News/Events

Top-down design brings new DNA structures to life

May 26, 2016

Among the valuable holdings in London’s Wellcome Library is a rough pencil sketch made in 1953 by Francis Crick. The drawing is one of the first to show the double-helix structure of DNA—Nature’s blueprint for the design of sea snails, human beings, and every other living form on earth. Few could have predicted however, that DNA’s simple properties of self-assembly, and its versatile information-carrying capacity, could be put to many uses never imagined by DNA pioneers Watson and...

Chemical Cages: new technique advances synthetic biology

February 10, 2016

Living systems rely on a dizzying variety of chemical reactions essential to development and survival. Most of these involve a specialized class of protein molecules—the enzymes. In a new study, Hao Yan, director of the Center for Molecular Design and Biomimetics at Arizona State University’s Biodesign Institute presents a clever means of localizing and confining enzymes and the substrate molecules they bind with, speeding up reactions essential for life processes. The research, which...

Rare form: novel structures built from DNA emerge

July 20, 2015

DNA, the molecular foundation of life, has new tricks up its sleeve. The four bases from which it is composed snap together like jigsaw pieces and can be artificially manipulated to construct endlessly varied forms in two and three dimensions. The technique, known as DNA origami, promises to bring futuristic microelectronics and biomedical innovations to market. Hao Yan, a researcher at Arizona State University’s Biodesign Institute, has worked for many years to refine the technique....

Catch-Release-Repeat. Study reveals novel technique for handling molecules

March 23, 2015

Like vast international trading companies, biological systems pick up freight items (in the form of small molecules), transport them from place to place and release them at their proper destination. These ubiquitous processes are critical for activities ranging from photosynthesis to neuronal signaling.  The efficient capture, transport and release of molecules is also vital for the maintenance of equilibrium (or homeostasis), essential to all living things.  In research...

DNA nanotechnology places enzyme catalysis within an arm's length for biomedical applications

May 25, 2014

  Using molecules of DNA like an architectural scaffold, Arizona State University scientists, in collaboration with colleagues at the University of Michigan, have developed a 3-D artificial enzyme cascade that mimics an important biochemical pathway that could prove important for future biomedical and energy applications. The findings were published in the journal Nature Nanotechnology. Led by ASU Professor Hao Yan, the research team included ASU Biodesign Institute researchers...

Biodesign plays host to DNA19 Conference

October 22, 2013

Sixty years ago, James D. Watson and Francis H. Crick revealed the corkscrew structure of DNA—the molecule of life. Today, the insights and innovations produced by the discovery of the double helix have spread to scientific realms the pair could scarcely have imagined.  Recently, researchers from around the world converged on Arizona State University’s Tempe campus for the 19th International Conference on DNA Computing and Molecular Programming.  The gathering,...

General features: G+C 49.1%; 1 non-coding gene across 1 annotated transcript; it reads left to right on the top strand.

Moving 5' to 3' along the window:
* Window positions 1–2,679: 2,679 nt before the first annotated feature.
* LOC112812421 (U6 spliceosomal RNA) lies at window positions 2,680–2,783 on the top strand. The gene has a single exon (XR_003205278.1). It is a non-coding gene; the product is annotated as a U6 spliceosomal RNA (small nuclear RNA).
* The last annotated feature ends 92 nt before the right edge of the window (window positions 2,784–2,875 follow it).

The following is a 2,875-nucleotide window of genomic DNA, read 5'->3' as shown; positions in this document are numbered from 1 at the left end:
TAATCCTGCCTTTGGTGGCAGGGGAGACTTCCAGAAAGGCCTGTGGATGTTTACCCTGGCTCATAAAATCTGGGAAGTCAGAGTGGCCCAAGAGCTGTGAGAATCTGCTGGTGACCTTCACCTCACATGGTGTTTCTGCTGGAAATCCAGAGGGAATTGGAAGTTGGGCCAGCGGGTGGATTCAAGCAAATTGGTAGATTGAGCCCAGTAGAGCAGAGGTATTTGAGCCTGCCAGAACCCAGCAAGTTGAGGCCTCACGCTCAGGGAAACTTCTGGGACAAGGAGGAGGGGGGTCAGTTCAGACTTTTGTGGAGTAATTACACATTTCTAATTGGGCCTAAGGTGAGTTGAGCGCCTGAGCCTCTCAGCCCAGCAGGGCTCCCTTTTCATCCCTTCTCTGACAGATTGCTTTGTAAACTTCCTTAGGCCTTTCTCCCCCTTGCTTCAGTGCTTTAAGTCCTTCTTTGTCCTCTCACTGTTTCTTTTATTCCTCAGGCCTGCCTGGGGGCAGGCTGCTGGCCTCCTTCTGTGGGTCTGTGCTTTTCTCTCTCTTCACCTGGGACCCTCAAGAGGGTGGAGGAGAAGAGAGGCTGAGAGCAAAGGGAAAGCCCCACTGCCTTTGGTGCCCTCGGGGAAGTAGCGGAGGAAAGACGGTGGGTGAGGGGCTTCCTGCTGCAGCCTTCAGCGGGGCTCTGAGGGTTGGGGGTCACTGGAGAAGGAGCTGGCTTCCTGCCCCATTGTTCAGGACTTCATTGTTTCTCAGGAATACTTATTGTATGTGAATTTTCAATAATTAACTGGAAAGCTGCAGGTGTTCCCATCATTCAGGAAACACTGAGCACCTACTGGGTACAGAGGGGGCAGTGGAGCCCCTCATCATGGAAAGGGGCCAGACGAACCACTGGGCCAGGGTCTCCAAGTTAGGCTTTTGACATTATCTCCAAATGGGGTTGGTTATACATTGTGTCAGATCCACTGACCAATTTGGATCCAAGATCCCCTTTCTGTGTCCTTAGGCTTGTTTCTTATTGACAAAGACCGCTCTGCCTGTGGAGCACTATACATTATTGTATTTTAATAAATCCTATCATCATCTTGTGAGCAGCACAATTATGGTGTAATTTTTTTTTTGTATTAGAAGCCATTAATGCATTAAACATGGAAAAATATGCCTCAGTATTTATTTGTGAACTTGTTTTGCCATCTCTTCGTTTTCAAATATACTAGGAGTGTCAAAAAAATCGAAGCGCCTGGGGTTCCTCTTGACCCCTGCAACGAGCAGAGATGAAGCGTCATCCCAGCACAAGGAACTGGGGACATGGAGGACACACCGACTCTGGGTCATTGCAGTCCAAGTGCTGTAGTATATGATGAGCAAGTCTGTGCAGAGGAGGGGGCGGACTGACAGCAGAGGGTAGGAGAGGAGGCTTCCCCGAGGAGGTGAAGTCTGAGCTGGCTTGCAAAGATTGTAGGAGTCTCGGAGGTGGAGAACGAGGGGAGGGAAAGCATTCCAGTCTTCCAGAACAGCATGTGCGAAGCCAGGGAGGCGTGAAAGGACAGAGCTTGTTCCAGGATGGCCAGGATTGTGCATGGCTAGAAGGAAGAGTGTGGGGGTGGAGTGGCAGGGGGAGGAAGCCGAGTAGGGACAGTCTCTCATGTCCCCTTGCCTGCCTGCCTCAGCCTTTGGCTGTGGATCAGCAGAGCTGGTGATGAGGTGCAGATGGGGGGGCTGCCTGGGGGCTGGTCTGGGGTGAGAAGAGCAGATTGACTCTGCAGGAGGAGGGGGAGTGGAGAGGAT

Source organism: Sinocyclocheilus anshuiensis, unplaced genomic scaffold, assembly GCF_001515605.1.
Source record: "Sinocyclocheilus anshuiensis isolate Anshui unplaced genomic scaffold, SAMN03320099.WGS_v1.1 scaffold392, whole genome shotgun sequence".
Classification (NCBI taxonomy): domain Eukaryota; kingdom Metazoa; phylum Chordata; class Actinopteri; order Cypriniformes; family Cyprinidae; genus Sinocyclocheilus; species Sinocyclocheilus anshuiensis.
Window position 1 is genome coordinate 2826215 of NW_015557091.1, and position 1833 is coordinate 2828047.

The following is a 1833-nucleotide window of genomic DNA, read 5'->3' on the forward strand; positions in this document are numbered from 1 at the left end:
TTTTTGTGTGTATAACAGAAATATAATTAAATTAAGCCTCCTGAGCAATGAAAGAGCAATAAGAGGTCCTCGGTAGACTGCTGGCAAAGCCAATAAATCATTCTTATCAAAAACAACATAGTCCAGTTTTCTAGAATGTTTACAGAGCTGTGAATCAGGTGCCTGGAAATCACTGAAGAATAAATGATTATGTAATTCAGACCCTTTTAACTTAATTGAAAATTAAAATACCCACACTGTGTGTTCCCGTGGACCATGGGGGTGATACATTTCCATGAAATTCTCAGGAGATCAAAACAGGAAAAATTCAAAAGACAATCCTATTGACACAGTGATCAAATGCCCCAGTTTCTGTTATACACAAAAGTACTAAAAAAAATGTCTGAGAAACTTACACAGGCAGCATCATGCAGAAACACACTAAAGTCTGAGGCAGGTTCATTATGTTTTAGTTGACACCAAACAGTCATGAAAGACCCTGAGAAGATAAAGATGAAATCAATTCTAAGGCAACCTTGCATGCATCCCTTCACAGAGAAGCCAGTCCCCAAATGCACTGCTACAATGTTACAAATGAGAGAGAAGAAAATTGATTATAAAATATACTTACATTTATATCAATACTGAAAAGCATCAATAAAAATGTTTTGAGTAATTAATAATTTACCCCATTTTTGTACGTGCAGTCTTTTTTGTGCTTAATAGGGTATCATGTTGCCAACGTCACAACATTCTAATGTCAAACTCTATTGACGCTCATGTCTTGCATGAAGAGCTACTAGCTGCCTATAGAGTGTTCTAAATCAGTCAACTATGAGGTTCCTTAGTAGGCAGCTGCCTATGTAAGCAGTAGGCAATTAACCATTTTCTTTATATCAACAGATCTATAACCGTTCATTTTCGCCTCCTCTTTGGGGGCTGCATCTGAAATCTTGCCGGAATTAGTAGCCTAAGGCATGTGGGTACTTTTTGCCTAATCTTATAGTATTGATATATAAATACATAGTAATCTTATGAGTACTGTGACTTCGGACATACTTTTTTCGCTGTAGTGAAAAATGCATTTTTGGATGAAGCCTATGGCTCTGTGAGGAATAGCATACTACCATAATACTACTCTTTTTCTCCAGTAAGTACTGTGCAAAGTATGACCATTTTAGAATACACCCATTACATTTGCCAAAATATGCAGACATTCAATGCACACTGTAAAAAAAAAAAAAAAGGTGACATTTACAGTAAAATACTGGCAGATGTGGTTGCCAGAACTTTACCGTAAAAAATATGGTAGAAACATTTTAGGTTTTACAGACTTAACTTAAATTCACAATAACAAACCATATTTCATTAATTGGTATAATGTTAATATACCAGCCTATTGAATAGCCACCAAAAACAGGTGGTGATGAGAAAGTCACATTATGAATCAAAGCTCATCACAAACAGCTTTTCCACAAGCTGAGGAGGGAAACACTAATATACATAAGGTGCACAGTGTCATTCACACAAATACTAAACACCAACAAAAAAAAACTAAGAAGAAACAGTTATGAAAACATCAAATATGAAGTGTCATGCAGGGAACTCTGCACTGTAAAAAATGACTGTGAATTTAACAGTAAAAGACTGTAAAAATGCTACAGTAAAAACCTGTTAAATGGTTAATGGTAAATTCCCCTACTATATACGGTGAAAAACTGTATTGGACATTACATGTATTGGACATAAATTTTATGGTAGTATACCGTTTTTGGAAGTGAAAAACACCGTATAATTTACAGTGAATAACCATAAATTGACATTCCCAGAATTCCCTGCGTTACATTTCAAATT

ASU appoints Hao Yan as director of new Center for Molecular Design and Biomimicry

October 10, 2013

ASU Professor Hao Yan has been appointed as leader of a new effort to advance 21st century discoveries that will have a major impact on the fields of biomedicine, energy research and bioelectronics, called the Center for Molecular Design and Biomimicry (CMDB).  “With the formation of the first ASU Center entirely devoted to biomimicry, Hao Yan’s considerable leadership and expertise will serve as a major catalyst in developing a world-class research initiative that seeks to better...

ASU Biodesign Institute scientists develop innovative twists to DNA nanotechnology

March 21, 2013

In a new discovery that represents a major step in solving a critical design challenge, Arizona State University Professor Hao Yan has led a research team to produce a wide variety of 2-D and 3-D structures that push the boundaries of the burgeoning field of DNA nanotechnology. The field of DNA nanotechnology utilizes nature’s design rules and the chemical properties of DNA to self-assemble into an increasingly complex menagerie of molecules for biomedical and electronic applications. Some...

ASU fetes Hao Yan as inaugural Glick Chair

September 24, 2012

In a celebration before a packed house at the Biodesign Institute, Arizona State University professor Hao Yan was honored as the inaugural Milton D. Glick Distinguished Chair of Chemistry and Biochemistry. The award is named for chemistry professor Milton “Milt” Glick who passed away last year. Glick came to ASU in the early 1990s and served for 15 years--first as senior vice president and then as ASU’s chief academic officer as provost and executive vice president before assuming the...

ASU professor Hao Yan receives prestigious $6.25 million multi-disciplinary research award from Department of Defense

July 3, 2012

Arizona State University professor Hao Yan, an innovator in the field of nanotechnology, has been selected to receive a five-year, $6.25 million basic research award under the Department of Defense’s (DoD) Multidisciplinary University Research Initiative (MURI) program. The highly competitive MURI program will award a total of $155 million over the next five years for 23 research projects, subject to the availability of federal appropriations. “The ability of ASU to successfully...